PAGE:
The current open enrollment period ends on January 31. Find out how you can get covered!

Does Hispanic Unity of Florida offer assistance to people on how to utilize their ACA insurance once they have it?

Hispanic Unity of Florida understands people may be overwhelmed by their choices in the Marketplace. After our counselors have helped clients choose a plan that meets their specific family needs, we also help understand how to use their coverage to get the care they need. Hispanic Unity of Florida offers all sorts of assistance regarding health plans. We have knowledge of how to use the insurance plans, how to look for doctors and prescription drugs that are covered in their plan, and other inquiries about their designated health insurance company.

After their application, we help consumers understand key terms, such as copayments, deductibles, and out-of-pocket limits. Consumers always leave better informed about the Marketplace and the insurance company they applied with. If consumers have any concerns or questions regarding their health coverage, they know that they can come back to see an assister to help them get the coverage that is right for them and help them move from coverage to care.

Florida still has one of the highest rates of uninsured children in the United States. Are you seeing more community members coming in to get their children covered? Do parents understand that even if they do not qualify, they can still enroll their citizen children in coverage?

We always explain the importance of having all the family covered. No one should be left behind. We make sure our participants understand that even when they are not qualified for coverage, we can submit the application and let the Marketplace send the information to Florida KidCare (CHIP) or Medicaid to confirm their eligibility and help them.

We also explain that when it comes to enrolling children in health plans, once an application is submitted, the Health Insurance Marketplace will send their information to a designated health company (Medicaid or CHIP) so they can make a final determination. We also explain to our clients that children who do not qualify for either Medicaid or CHIP can enroll in a plan with their parents until the age of 26.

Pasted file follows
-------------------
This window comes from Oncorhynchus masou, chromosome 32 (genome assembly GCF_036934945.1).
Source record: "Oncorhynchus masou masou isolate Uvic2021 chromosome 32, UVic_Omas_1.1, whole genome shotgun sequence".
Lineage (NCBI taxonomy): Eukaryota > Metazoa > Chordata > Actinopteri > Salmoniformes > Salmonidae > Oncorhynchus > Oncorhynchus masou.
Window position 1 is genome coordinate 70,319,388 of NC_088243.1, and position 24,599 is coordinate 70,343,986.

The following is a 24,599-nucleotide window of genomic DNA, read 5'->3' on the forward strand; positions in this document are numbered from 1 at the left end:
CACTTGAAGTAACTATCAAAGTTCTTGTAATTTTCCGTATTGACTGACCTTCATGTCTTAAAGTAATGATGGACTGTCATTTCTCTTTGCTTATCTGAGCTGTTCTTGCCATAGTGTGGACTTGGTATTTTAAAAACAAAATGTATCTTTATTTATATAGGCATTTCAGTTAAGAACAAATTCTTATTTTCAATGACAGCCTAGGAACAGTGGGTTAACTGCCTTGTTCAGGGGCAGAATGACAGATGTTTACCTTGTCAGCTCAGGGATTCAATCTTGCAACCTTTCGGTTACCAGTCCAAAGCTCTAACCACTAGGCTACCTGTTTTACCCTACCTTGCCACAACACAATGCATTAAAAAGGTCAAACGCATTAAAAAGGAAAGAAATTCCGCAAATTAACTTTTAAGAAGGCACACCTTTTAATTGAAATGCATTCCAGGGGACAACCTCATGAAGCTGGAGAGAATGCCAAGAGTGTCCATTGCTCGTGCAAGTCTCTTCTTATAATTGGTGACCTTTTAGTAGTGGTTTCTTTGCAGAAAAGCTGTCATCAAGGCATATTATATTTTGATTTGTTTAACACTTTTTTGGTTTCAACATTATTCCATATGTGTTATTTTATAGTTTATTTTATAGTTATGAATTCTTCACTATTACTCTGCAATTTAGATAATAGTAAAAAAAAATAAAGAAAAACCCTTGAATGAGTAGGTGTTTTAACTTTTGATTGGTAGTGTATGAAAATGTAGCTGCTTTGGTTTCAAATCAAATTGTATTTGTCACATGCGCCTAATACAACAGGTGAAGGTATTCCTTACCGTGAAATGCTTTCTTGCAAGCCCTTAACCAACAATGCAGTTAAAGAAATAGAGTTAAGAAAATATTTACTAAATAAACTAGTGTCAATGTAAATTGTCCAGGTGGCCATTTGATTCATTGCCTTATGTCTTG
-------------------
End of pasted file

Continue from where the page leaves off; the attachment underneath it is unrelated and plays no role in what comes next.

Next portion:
Find out more about Hispanic Unity of Florida on Facebook and Twitter.

Get Ready to Get Covered!

Four million Latinos have purchased health insurance through the Affordable Care Act (ACA) since the law’s implementation. Join them by signing up for health coverage so you, too, can get quality affordable health coverage.

IMG_1169This Sunday, November 1 is the start of the third ACA open enrollment period. Sign up for coverage by January 31, 2016 by calling 1-800-318-2596 or visiting www.healthcare.gov or www.cuidadodesalud.gov. Whether you are renewing coverage or getting health insurance for the first time, take the time now to learn about your options and the financial help that may be available.

Here’s how you can get ready to get covered:

  1. Understand your options and choose the health plan that best meets your needs. Check out the benefits and costs of available plans at healthcare.gov or www.cuidadodesalud.gov. You can also find out if you and your children are eligible for free or low-cost coverage through Medicaid or the Children’s Health Insurance Program (CHIP).
  1. Gather key documents and information before you apply. Several documents—such as a permanent resident card (or green card), a reentry permit or an employment authorization card—can be used to prove immigration status on the health application.
  1. Determine who in your household is applying for coverage. Have information ready for each person, including everyone’s home and mailing addresses. Make a general estimate of your income for the coming year to get an idea of the savings for which you might qualify.
  1. Get one-on-one help. Free local, in-person assistance is available to answer your questions and help you enroll in a health plan. To find out where you can get assistance in your area, call 1-800-318-2596 or visit healthcare.gov.
  1. If you do not have an eligible immigration status and do not qualify for coverage, you can apply on behalf of your eligible dependents. An ineligible parent, for example, can apply on behalf of an eligible child.